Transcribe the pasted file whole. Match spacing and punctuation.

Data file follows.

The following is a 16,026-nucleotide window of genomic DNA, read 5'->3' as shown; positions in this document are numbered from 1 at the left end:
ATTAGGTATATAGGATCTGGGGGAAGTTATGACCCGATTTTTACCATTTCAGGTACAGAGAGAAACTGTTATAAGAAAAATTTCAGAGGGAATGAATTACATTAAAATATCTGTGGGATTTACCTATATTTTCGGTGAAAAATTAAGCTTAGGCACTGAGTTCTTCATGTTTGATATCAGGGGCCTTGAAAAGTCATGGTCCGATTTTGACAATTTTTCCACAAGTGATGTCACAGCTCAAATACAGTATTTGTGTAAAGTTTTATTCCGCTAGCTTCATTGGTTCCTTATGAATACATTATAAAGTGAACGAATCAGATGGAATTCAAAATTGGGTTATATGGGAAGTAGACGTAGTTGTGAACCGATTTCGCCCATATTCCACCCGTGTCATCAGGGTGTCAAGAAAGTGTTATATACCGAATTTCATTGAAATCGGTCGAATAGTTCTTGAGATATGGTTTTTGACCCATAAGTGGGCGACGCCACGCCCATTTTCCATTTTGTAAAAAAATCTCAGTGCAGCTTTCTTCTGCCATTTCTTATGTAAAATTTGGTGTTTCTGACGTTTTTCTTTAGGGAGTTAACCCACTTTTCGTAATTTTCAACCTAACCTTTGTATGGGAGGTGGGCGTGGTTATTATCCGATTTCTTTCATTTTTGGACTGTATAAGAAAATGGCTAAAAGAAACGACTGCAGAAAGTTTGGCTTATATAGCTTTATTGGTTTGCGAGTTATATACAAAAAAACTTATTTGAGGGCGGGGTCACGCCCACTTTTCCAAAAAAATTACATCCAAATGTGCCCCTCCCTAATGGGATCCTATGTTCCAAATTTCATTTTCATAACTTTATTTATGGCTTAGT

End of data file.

The following is a 16,026-nucleotide window of genomic DNA, read 5'->3' as shown; positions in this document are numbered from 1 at the left end:
ATTAGGTATATAGGATCTGGGGGAAGTTATGACCCGATTTTTACCATTTCAGGTACAGAGAGAAACTGTTATAAGAAAAATTTCAGAGGGAATGAATTACATTAAAATATCTGTGGGATTTACCTATATTTTCGGTGAAAAATTAAGCTTAGGCACTGAGTTCTTCATGTTTGATATCAGGGGCCTTGAAAAGTCATGGTCCGATTTTGACAATTTTTCCACAAGTGATGTCACAGCTCAAATACAGTATTTGTGTAAAGTTTTATTCCGCTAGCTTCATTGGTTCCTTATGAATACATTATAAAGTGAACGAATCAGATGGAATTCAAAATTGGGTTATATGGGAAGTAGACGTAGTTGTGAACCGATTTCGCCCATATTCCACCCGTGTCATCAGGGTGTCAAGAAAGTGTTATATACCGAATTTCATTGAAATCGGTCGAATAGTTCTTGAGATATGGTTTTTGACCCATAAGTGGGCGACGCCACGCCCATTTTCCATTTTGTAAAAAAATCTCAGTGCAGCTTTCTTCTGCCATTTCTTATGTAAAATTTGGTGTTTCTGACGTTTTTCTTTAGGGAGTTAACCCACTTTTCGTAATTTTCAACCTAACCTTTGTATGGGAGGTGGGCGTGGTTATTATCCGATTTCTTTCATTTTTGGACTGTATAAGAAAATGGCTAAAAGAAACGACTGCAGAAAGTTTGGCTTATATAGCTTTATTGGTTTGCGAGTTATATACAAAAAAACTTATTTGAGGGCGGGGTCACGCCCACTTTTCCAAAAAAATTACATCCAAATGTGCCCCTCCCTAATGGGATCCTATGTTCCAAATTTCATTTTCATAACTTTATTTATGGCTTAGT